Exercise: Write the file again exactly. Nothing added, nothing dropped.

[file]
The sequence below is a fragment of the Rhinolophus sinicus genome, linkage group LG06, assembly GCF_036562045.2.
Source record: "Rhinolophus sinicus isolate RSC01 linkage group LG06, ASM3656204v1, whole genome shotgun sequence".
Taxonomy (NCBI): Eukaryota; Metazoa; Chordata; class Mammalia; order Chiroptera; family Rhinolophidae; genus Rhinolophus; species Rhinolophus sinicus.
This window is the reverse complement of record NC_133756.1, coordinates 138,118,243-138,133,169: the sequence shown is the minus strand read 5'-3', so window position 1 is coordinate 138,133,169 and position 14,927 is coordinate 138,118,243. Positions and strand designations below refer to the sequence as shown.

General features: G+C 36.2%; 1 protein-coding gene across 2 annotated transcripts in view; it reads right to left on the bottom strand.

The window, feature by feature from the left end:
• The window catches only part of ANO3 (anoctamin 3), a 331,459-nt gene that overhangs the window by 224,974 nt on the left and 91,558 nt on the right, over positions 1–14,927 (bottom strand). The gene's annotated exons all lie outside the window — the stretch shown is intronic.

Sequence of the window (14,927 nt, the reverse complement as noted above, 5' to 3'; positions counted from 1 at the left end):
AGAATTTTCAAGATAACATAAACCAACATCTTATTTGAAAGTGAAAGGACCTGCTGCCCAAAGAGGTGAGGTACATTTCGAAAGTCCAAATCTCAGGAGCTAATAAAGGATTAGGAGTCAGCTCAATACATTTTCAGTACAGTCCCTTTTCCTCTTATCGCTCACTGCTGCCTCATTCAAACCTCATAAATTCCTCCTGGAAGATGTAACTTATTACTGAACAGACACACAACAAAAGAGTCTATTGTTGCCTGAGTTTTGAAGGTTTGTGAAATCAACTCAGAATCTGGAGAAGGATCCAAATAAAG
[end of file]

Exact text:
The sequence below is a fragment of the Rhinolophus sinicus genome, linkage group LG06, assembly GCF_036562045.2.
Source record: "Rhinolophus sinicus isolate RSC01 linkage group LG06, ASM3656204v1, whole genome shotgun sequence".
Taxonomy (NCBI): Eukaryota; Metazoa; Chordata; class Mammalia; order Chiroptera; family Rhinolophidae; genus Rhinolophus; species Rhinolophus sinicus.
This window is the reverse complement of record NC_133756.1, coordinates 138,118,243-138,133,169: the sequence shown is the minus strand read 5'-3', so window position 1 is coordinate 138,133,169 and position 14,927 is coordinate 138,118,243. Positions and strand designations below refer to the sequence as shown.

General features: G+C 36.2%; 1 protein-coding gene across 2 annotated transcripts in view; it reads right to left on the bottom strand.

The window, feature by feature from the left end:
• The window catches only part of ANO3 (anoctamin 3), a 331,459-nt gene that overhangs the window by 224,974 nt on the left and 91,558 nt on the right, over positions 1–14,927 (bottom strand). The gene's annotated exons all lie outside the window — the stretch shown is intronic.

Sequence of the window (14,927 nt, the reverse complement as noted above, 5' to 3'; positions counted from 1 at the left end):
AGAATTTTCAAGATAACATAAACCAACATCTTATTTGAAAGTGAAAGGACCTGCTGCCCAAAGAGGTGAGGTACATTTCGAAAGTCCAAATCTCAGGAGCTAATAAAGGATTAGGAGTCAGCTCAATACATTTTCAGTACAGTCCCTTTTCCTCTTATCGCTCACTGCTGCCTCATTCAAACCTCATAAATTCCTCCTGGAAGATGTAACTTATTACTGAACAGACACACAACAAAAGAGTCTATTGTTGCCTGAGTTTTGAAGGTTTGTGAAATCAACTCAGAATCTGGAGAAGGATCCAAATAAAG